But we will be unable to rely on the conclusions made by a friendly AI because claiming to have created a friendly AI is non-falsifiable until far too late. It is a standard position that superhuman artificial intelligence would be able to deceive, outsmart, and trick us at will. It would know if we had put it in a simulation, be able to influence our decisions if we prevented it from accessing the real world, and behave in a genuinely friendly fashion if we did let it out until it was capable of realizing its own goals.
This is not to say that it is impossible to create a friendly AI, merely that it is impossible to know that you have created a friendly AI. Our categorical inability to comprehend an intelligence greater than our own guarantees that any risk posed by that intelligence is beyond our capacity to calculate, which means that we could never positively justify attempting to create a friendly AI.
Beyond the risk of failing to produce a friendly AI, there are more reasons why those that would call themselves singularitarians should not engage in the endeavor. As I said before, it is impossible to halt the advance of science so long as humans are still humans. This has two implications.
The first is that, regardless of the actions of any specific group of scientists, the human species will eventually produce a superhuman artificial intelligence. In all likelihood this will come about because a government or a corporation builds one with the express purpose of more effectively achieving its goals. There may be a profit motive, a militaristic motive, or even a humanitarian motive, but the end result is still the same: a creation which we are incapable of controlling or predicting.
And while we may not be able to prevent this discovery - especially because it may happen in secret or may have already happened - we can most certainly help it along. Science is built on shared data and mutual understanding. Any productive step toward artificial intelligence will eventually be assimilated into the collective body of knowledge on the subject and used by those that would seek to build an AGI. It follows, then, that progress toward an AGI can be retarded, even if it cannot be stopped completely. If those scientists who are most committed to working on the creation of a friendly AI stop and decide to work toward another goal instead, humanity will get there nonetheless but more slowly.
There is another approach to holding off the arrival of superhuman intelligence, however. Decelerating the rate at which we advance toward that goal may be one method, but scientists can also help by making the goal harder to reach. Increasing human intelligence through brain enhancing technologies raises the bar for a superintelligent AI. If we become smarter, we are more capable of comprehending the actions of an AGI and more equipped to evaluate the risk of an AGI. In the long run this is an arms race, and however hard we try to stay above our artificial counterparts, there is always the chance that we fail to do so.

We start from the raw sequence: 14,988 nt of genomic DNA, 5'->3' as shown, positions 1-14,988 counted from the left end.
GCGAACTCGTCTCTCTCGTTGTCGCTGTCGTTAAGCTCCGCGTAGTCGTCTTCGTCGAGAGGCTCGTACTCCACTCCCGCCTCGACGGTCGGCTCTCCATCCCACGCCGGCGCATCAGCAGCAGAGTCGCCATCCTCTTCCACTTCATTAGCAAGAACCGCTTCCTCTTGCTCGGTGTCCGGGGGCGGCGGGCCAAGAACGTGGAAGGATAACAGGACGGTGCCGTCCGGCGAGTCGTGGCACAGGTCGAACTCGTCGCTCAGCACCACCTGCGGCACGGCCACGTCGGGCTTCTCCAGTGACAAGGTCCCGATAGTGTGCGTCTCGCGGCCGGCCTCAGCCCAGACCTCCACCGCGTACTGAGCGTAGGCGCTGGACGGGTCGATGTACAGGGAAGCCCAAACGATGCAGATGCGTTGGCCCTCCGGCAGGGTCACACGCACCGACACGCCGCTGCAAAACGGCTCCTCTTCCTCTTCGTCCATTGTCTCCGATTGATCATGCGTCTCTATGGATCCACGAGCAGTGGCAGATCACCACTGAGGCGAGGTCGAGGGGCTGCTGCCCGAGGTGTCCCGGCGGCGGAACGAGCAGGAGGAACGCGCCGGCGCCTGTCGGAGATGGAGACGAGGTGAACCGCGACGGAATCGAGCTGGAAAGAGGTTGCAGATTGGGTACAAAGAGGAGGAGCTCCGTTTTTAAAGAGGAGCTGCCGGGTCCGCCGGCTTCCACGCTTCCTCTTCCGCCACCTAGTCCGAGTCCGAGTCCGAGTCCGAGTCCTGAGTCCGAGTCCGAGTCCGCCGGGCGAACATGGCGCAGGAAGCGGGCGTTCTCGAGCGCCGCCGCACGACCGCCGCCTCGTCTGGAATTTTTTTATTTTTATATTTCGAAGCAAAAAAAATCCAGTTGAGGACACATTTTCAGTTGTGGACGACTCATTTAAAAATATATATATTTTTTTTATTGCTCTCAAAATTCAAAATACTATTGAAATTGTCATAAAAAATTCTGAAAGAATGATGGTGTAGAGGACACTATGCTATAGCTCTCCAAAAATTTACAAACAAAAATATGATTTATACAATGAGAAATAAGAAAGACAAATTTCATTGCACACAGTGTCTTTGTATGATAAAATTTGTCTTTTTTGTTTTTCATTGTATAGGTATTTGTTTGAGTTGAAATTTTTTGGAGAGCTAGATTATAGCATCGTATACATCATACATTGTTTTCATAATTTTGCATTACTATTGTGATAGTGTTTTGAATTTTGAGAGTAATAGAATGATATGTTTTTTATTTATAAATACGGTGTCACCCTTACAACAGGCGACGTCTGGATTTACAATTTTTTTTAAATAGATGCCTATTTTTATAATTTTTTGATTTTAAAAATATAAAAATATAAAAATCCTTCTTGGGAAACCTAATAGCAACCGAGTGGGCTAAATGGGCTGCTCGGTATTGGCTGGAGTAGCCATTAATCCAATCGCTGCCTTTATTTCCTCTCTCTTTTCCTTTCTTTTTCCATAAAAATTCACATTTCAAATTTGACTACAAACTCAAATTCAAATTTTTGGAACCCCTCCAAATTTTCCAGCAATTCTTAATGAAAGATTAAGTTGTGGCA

This brings us to the second implication of the fact that humans cannot stop the advancement of science. We are only bound to that fate so long as we remain human. Neuroscience does not merely entail the explanation of human intelligence. It, along with psychology and genetics, can tell us everything we need to know about the human condition. The technologies we're developing now could be used to enhance our intelligence and memory but could also be used to redefine our emotions, perceptions, and our identities.
Currently, the aim of psychiatry is to make healthier and happier humans based on a collective, subjective view of what is acceptable and normal; but that doesn't have to be the goal. What we need to ensure our survival is a field of inquiry that engages in a psychological reassessment of the human species. Rather than relying on a brain crafted through a million years of survival of the fittest in a world of predation, hunger, and natural disasters, we should design a brain - whether biological, electronic, or both - that seeks to acquire knowledge for its own sake. We should dispense with the adage that knowledge is power and build ourselves into a species that simply wants to know about the world because it's fascinating.
There are those of us that can express this idea now - obviously - but it is never the true origin of one's actions. The accumulation of knowledge is too tied up with the reality that we must continually adapt to a world of finite resources. So it makes sense that evolution and our society would craft scientists who value knowledge above all else, but beyond that scientist the knowledge can still be exploited by the human species, or the company or country for which that scientist works, or the genes within that scientist's body. It is not until humanity's need to exploit knowledge is universally eliminated that we will be able to appreciate knowledge by itself. Then, maybe, we can be safe in creating something more intelligent than ourselves.